Tim O’Connor (Dr. Huer)
Dr. Huer leads the Defense Directorate. He was the helpful and statesman-like figure who took Buck under his wing; Buck Rogers may lead the cast of characters, but Dr. Huer was integral from the start. Fittingly, he was wise and gave a bit of stability to this far-out series, even when he had to break it to Buck that Chicago, and everything like it, was no more on Earth.
Tim O’Connor began acting in the mid-50s, but is best known as Elliott Carson on the long-running show Peyton Place. From ‘64 to ‘68, he was in over 400 episodes of that soap. Aside from the Buck Rogers cast, he also had recurring roles on Barnaby Jones and the popular drama series Dynasty. One of his final notable roles was in The Naked Gun 2½.
O’Connor semi-retired from acting in 1997, with one exception being reuniting with Erin Gray for the 2011 drama, Dreams Awake. O’Connor was an avid sailor, owning a 32-foot Pearson Vanguard sailboat, and enjoyed sailing to the waters off Mexico. Sadly Tim died in 2018, from colon cancer at his home in California at the impressive age of 90.
Eric Server (Dr. Theopolis)
Dr. Theopolis, also known as Theo, was an intelligent computer that looked not unlike a jukebox. He was in charge of assimilating Buck when woke up from his jarring deep sleep.
Eric Server began acting in the early 70s, and was a frequenter of several TV shows, from five episodes of the Streets of San Francisco, to a series regular gig in BJ and the Bear from ‘79 to ‘81. Similar to his co-star O’Connor, he stopped acting after his 1993 role in Star Trek: Deep Space Nine, but returned for a role in 2014’s Moms’ Night Out.
Today he’s 77 years old and lives in Burbank with his wife and two children. Now, he works as a licensed tax consultant alongside his son at Server & Associates LLP.
Thom Christopher (Hawk)
Hawk was known as a half-man, half-bird warrior in the second season of the show. Where his wings went we cannot follow, but his bird spacecraft was the envy of all viewers with lofty dreams.
Thom Christopher is definitely best known for his role in the Buck Rogers cast, but you may remember his two-parter from season four of Kojak, or his 24-episode arc in One Life to Live as Carlo Hesser.
He hasn’t acted much since that soap arc, but he was part of the 2017 film, ADDicted. Today he is 81 years old, and hopefully still rocking that bird helmet.
Erin Gray (Colonel Deering)
Colonel Deering was in charge, and a romantic interest for Buck, as well as a hopeful romantic interest for all the young men watching Buck Rogers back in the day. Her character was a loyal defender of Earth and inspiration to all viewers.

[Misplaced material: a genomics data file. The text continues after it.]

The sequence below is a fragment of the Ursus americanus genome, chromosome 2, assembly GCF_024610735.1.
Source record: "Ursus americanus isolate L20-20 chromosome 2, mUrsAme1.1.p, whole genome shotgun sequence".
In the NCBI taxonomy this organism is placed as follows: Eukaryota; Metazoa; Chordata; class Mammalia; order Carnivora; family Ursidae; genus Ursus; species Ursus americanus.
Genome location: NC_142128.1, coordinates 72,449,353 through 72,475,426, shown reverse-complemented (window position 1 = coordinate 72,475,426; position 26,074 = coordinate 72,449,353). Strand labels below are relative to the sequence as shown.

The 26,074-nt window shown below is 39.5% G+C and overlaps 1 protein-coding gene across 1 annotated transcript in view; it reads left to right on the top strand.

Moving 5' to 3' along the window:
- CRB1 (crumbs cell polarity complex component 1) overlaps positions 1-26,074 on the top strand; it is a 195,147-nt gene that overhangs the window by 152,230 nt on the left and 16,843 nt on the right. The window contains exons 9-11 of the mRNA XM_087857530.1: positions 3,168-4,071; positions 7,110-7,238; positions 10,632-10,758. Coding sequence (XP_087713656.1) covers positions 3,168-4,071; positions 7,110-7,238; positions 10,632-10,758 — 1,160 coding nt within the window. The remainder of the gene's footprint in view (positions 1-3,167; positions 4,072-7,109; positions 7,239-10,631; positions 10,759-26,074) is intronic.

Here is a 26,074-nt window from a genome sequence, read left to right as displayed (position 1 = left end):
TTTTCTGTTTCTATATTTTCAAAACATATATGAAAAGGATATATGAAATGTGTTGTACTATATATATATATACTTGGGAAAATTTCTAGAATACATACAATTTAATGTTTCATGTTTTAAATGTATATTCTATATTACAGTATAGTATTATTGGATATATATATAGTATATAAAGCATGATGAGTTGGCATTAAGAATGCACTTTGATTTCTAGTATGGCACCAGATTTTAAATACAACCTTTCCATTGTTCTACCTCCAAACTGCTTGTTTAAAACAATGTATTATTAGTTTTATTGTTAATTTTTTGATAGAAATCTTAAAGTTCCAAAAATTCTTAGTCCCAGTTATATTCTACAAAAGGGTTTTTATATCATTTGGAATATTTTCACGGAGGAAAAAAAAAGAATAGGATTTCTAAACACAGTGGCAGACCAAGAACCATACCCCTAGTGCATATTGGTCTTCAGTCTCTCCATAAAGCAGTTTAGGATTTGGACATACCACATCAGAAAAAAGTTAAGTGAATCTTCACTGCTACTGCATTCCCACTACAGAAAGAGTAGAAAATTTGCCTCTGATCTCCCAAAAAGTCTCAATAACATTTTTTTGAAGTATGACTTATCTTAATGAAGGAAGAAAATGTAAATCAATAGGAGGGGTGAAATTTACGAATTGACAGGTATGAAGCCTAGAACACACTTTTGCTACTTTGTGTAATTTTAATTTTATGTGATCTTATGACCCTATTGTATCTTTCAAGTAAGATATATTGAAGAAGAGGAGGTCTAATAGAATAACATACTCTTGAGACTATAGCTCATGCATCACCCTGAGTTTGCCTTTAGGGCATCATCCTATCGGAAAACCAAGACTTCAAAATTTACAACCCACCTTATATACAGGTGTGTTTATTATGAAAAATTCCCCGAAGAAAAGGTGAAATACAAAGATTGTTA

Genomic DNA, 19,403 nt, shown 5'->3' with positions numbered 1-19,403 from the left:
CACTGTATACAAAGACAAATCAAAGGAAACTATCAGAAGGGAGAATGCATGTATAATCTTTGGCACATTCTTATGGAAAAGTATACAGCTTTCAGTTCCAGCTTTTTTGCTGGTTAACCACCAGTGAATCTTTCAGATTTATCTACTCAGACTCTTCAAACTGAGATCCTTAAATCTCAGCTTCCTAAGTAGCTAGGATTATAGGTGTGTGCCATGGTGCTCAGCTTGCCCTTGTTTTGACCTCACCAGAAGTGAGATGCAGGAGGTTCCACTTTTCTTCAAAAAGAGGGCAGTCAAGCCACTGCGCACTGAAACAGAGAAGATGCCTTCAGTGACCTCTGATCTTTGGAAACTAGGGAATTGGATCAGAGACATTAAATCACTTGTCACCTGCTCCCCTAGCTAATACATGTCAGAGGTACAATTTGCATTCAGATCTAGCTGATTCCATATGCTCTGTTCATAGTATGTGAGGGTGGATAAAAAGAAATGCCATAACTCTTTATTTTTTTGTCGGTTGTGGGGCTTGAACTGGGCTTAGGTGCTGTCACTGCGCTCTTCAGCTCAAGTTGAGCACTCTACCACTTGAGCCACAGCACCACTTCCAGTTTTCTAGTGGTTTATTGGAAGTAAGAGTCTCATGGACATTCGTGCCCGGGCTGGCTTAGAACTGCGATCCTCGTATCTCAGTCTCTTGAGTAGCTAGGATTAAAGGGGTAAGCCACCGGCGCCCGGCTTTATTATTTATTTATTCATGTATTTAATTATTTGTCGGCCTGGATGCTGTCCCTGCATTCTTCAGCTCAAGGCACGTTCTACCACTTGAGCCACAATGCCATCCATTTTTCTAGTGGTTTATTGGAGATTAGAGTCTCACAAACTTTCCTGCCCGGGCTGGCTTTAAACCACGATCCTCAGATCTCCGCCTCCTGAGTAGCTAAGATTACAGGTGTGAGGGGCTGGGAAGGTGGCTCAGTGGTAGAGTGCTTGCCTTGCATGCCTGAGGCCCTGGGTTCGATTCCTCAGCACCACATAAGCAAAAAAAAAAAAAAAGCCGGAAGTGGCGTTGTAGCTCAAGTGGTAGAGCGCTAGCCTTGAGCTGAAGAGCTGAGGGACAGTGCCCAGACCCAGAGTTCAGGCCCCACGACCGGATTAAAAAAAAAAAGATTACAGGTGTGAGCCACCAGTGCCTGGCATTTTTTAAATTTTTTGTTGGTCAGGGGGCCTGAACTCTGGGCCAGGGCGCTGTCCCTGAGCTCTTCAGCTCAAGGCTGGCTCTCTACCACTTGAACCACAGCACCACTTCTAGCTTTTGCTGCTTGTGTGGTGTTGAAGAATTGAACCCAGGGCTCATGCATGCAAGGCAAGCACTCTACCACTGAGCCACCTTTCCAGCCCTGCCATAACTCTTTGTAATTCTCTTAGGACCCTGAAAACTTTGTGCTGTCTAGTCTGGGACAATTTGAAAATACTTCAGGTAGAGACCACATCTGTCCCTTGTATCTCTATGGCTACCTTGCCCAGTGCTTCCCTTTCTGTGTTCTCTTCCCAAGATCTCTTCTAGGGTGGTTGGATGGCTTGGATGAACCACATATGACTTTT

Erin Gray began working first as a model, dropping out of UCLA and moving to New York City to further pursue this career path. The choice paid off; by 1975, she was one of the nation’s best, earning around $100,000 a year. She even played a model in her first ever acting gig, a 1976 episode of Maude.
But her work as a part of Buck Rogers is what she is best remembered for, especially by the male sex. But Erin was aware of her sex appeal; it wasn’t hard to pick up on when her costume was so tight that she had to be sewn into it. This was not unlike Sandy from Grease, who sported another notable tight final costume. But Erin Gray was high-profile within the show, and as the female lead, second only to the title character, she represents one of the early examples of a strong female character in a sci-fi setting. She stated, “A woman can be a colonel! A woman can be in charge! Those were new ideas then.”
Then in the 80s, she co-starred in another hit TV series, as Kate Summers on the five-season sitcom Silver Spoons. She may never reach Buck Rogers or Silver Spoons height again, but she’s still working, starring in the 2006 musical comedy, Siren. Most recently she’s populated some Lifetime holiday flicks, including 2018’s My Christmas Inn. She did dip back into her roots by appearing on an episode of the CW sci-fi series Pandora.
Aside from acting, she’s thriving as a booking agent. Her agency, Heroes for Hire, specializes in booking sci-fi and fantasy stars for personal appearances, speaking engagements, and charity events. Today Erin is 72 years old, and a longtime enthusiast regarding ancient arts, channeling this passion to work as an instructor of Tai Chi at UCLA.
Time to make our way back to the 21st century. We must admit, they nailed the 25th! What was your favorite episode of Buck Rogers? Who saw the pilot movie in theaters? Did you have a favorite character from the show? Let us know in the comments below, we read every one.